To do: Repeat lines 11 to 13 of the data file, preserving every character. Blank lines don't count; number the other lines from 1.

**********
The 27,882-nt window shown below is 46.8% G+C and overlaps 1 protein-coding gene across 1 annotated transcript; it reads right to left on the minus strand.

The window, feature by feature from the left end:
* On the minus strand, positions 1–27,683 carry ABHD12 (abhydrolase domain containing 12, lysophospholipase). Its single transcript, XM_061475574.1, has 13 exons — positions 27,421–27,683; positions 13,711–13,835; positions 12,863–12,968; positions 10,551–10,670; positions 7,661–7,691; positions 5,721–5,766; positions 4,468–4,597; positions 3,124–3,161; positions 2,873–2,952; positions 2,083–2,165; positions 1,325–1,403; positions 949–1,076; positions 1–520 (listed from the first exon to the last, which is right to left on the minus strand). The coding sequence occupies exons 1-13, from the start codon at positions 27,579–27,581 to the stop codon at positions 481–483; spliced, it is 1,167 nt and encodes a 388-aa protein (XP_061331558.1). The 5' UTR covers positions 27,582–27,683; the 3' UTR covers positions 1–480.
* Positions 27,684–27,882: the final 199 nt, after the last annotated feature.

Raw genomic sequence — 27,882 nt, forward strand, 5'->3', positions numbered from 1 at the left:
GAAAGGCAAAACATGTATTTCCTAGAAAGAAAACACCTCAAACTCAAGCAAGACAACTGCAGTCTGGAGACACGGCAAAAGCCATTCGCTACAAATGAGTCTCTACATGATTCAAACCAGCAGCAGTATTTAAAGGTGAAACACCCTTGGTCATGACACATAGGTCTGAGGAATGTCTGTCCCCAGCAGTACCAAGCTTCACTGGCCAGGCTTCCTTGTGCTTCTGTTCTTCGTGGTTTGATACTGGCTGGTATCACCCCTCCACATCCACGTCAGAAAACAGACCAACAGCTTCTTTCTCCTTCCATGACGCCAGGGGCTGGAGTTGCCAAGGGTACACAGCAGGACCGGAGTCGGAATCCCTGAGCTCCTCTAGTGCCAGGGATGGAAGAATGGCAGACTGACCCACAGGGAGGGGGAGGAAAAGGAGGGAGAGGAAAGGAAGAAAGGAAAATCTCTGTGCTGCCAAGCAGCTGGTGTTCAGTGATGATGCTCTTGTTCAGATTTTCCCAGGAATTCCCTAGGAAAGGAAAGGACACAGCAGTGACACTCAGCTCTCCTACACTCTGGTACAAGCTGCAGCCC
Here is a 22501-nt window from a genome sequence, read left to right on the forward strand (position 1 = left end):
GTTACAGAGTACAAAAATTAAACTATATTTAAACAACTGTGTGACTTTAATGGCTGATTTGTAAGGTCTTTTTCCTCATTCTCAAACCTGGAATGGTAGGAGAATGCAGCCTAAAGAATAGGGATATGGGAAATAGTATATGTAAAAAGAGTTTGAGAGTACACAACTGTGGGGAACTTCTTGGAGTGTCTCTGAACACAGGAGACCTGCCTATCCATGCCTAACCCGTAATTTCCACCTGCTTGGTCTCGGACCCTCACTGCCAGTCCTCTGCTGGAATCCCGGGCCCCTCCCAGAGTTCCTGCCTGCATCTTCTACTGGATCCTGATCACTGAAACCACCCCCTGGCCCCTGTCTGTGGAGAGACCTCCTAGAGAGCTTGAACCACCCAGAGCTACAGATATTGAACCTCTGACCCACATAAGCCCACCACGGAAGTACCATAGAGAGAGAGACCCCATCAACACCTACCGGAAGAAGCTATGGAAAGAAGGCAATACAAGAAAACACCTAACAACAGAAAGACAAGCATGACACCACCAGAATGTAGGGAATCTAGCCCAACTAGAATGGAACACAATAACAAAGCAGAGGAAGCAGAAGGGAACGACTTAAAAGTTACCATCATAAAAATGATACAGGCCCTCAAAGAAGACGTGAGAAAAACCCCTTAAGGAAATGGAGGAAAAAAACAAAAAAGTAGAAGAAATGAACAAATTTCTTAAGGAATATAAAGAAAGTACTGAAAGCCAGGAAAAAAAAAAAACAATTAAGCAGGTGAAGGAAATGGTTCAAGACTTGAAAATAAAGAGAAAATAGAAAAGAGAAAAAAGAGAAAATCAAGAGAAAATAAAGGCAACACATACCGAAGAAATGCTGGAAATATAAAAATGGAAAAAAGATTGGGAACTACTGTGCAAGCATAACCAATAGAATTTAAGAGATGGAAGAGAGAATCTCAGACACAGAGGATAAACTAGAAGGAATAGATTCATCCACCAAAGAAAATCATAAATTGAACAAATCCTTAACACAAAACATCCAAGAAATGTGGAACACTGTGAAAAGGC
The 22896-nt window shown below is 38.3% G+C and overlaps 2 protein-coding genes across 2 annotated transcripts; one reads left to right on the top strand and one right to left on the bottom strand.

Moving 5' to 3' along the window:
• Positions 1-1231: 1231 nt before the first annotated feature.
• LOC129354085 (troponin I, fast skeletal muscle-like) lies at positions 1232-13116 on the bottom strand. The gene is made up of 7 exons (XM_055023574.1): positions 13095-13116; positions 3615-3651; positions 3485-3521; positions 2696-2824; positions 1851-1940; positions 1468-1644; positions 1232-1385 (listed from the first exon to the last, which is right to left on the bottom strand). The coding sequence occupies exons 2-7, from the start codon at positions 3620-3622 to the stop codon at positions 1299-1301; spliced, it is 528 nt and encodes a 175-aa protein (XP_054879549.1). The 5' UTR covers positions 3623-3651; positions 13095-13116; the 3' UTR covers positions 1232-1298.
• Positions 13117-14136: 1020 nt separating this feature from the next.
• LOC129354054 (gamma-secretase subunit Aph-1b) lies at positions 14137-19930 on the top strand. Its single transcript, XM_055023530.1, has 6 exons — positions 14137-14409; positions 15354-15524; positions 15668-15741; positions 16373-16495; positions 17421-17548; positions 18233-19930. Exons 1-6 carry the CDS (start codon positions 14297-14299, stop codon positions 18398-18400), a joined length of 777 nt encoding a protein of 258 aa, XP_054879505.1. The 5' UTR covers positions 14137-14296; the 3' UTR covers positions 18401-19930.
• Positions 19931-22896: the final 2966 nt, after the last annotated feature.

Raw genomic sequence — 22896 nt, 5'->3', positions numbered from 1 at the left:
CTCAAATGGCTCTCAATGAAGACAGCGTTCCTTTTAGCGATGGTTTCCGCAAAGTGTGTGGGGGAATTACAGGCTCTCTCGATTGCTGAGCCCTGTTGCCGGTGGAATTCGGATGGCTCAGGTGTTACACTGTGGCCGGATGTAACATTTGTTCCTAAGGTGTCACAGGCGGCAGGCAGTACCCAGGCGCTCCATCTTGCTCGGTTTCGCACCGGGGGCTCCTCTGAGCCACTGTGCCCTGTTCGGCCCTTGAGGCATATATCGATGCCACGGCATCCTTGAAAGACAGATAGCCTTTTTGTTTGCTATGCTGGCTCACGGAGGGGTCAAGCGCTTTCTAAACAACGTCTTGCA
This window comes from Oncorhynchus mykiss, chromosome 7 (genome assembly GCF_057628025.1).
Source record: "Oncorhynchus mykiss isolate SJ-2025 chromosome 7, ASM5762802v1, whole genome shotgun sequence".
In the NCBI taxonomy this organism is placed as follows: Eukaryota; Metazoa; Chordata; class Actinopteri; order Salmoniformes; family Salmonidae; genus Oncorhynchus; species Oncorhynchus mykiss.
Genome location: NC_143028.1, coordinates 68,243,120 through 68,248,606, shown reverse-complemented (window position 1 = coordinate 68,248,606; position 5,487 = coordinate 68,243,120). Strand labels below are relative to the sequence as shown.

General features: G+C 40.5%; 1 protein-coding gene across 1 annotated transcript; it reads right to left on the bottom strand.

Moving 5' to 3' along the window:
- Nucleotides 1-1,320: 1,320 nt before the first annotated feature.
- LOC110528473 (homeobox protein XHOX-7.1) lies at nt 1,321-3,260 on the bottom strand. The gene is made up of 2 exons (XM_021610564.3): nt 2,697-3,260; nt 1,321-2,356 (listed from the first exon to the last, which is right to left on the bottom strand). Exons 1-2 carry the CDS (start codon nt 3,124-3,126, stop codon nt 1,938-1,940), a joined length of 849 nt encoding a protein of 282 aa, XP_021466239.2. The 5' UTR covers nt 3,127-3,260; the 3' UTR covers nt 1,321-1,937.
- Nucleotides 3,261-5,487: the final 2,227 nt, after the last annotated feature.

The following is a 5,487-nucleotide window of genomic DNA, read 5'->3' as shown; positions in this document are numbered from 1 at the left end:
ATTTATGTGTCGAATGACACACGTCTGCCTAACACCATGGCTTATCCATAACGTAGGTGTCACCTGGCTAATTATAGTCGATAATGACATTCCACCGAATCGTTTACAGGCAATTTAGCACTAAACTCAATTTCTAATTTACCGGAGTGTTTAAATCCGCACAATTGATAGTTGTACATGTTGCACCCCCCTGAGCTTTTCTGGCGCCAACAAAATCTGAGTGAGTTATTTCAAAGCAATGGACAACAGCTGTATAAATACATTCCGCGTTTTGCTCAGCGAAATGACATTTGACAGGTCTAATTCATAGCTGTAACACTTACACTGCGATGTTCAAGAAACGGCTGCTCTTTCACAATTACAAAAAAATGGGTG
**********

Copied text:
• Positions 1-1231: 1231 nt before the first annotated feature.
• LOC129354085 (troponin I, fast skeletal muscle-like) lies at positions 1232-13116 on the bottom strand. The gene is made up of 7 exons (XM_055023574.1): positions 13095-13116; positions 3615-3651; positions 3485-3521; positions 2696-2824; positions 1851-1940; positions 1468-1644; positions 1232-1385 (listed from the first exon to the last, which is right to left on the bottom strand). The coding sequence occupies exons 2-7, from the start codon at positions 3620-3622 to the stop codon at positions 1299-1301; spliced, it is 528 nt and encodes a 175-aa protein (XP_054879549.1). The 5' UTR covers positions 3623-3651; positions 13095-13116; the 3' UTR covers positions 1232-1298.
• Positions 13117-14136: 1020 nt separating this feature from the next.